With hundreds of hospitals in deep financial trouble, turnaround consultants are being stretched to their limits.
At issue is whether one firm can provide high-quality services to dozens of customers at the same time.
Most companies specializing in rescuing troubled organizations have a core group of managers and stringers they use on an as-needed basis, said Corbett Price, a management expert with Kurron, a New York-based turnaround firm.
"The real question mark would be whether or not the people they bring in on a temporary basis have the prerequisite skills and are familiar with the way the firm operates," he said.
One such company whose mettle is being tested is the Hunter Group, based in St. Petersburg, Fla. The firm's 10 to 15 cases range from small, interim-management assignments to massive makeovers of big-name institutions.
In recent weeks, the Hunter Group has accepted numerous high-profile assignments, promising to shore up some of the nation's most financially precarious institutions.
Assignments include the following:
* Founder David Hunter was named interim administrator of UCSF Stanford Health Care last week after two top executives resigned (See story, above).
* David Coats, the Hunter executive who orchestrated the financial overhaul of eight-hospital Detroit Medical Center, last month assumed a new role as interim chief executive officer of University of Illinois at Chicago Medical Center (Aug. 2, p. 18).
* Carondelet Health Network, a three-hospital system based in Tuscon, Ariz., tapped William Fuchs, a senior associate at Hunter, as interim CEO this spring.
* University of Pennsylvania Health System, Philadelphia, which suffered a $91 million operating loss on revenues of $1.8 billion in fiscal 1998, has hired the firm to stop Penn's financial free fall.
* Ten-hospital BayCare Health System in Clearwater, Fla., another Hunter client, is trying to squeeze savings from two of its money-losing hospitals: Bayfront Medical Center and St. Anthony's Hospital, both in St. Petersburg.
* Until earlier this year, CEO Art Dunn, another Hunter Group specialist, was at the helm of Centura Health, Colorado Springs, Colo. Because the firm remains under contract, a system spokesman declined comment on that situation.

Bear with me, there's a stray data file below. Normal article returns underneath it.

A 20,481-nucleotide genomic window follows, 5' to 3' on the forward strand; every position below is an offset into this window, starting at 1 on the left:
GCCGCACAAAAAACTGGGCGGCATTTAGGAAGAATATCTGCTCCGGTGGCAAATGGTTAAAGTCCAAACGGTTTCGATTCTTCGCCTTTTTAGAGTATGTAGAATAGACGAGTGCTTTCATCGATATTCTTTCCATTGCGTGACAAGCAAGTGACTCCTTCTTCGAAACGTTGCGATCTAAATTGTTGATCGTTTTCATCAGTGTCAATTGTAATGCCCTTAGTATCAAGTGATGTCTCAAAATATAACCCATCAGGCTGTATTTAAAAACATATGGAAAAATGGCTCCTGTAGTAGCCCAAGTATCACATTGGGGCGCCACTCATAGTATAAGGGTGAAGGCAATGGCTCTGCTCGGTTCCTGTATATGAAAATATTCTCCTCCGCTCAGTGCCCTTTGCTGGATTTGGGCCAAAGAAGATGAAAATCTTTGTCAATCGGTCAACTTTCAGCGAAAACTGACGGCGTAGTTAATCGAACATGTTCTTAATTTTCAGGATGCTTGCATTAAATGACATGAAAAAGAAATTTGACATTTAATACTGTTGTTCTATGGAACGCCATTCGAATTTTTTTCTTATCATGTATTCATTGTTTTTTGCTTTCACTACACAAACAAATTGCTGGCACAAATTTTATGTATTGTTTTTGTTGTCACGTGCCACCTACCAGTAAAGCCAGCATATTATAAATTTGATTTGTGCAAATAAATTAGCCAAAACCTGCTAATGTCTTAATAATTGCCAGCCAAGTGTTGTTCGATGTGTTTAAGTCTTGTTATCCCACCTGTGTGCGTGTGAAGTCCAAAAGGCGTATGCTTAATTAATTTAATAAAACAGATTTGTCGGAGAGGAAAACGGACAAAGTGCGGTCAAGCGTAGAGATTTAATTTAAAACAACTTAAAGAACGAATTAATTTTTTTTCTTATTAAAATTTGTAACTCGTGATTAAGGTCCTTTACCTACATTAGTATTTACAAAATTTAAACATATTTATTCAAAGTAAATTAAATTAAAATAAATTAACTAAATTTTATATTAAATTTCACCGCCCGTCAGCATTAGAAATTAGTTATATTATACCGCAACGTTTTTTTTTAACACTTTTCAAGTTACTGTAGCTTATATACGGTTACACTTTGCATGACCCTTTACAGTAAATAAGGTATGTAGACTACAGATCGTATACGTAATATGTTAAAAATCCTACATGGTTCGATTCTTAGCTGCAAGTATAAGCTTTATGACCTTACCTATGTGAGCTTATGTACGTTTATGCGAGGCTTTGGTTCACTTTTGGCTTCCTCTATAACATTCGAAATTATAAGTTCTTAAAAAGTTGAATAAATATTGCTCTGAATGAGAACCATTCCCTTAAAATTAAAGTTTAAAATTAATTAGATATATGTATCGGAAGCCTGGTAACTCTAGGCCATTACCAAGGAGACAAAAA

Hunter said he recognizes the danger of being spread too thin, noting that the firm has turned down several jobs in recent months. It relies on a core group of roughly 60 professionals, including owners, employees and managers hired on a per-diem basis, but won't use anyone who hasn't been thoroughly trained, he said.
"If I do something that is jeopardizing my company's credibility, we've basically bought the farm in terms of my ability to get new work," Hunter noted. "We are very careful to not take an engagement if we can't field a team."
Another firm whose business is booming is Deloitte Consulting, where hospital turnaround management has become a "significant piece of business," said Larry Neiterman, the firm's Boston-based healthcare practice director.
Neiterman said the firm strives for longer-term client relationships, rarely accepting jobs requiring immediate, drastic measures.
Ernst & Young, which specializes in process improvement, soon will announce an alliance with Jay Alix & Associates, a corporate turnaround firm known for making over Fortune 1000 companies. Jay Alix is now branching into healthcare.
Oxford Health Plans, the Norwalk, Conn.-based HMO, was involved with Jay Alix's first step into healthcare.
Donn Szaro, partner and national director of healthcare industry services in Ernst & Young's New York office, said the alliance marries the Big Five accounting firm's healthcare expertise with the turnaround firm's ability to revive complex, multiorganization companies.
Those skills will come in handy in the coming months. Szaro's operation conducted an in-house financial assessment of healthcare organizations that identified 40 to 50 "crisis" situations nationally. Fourteen are in the tri-state area of Connecticut, New Jersey and New York.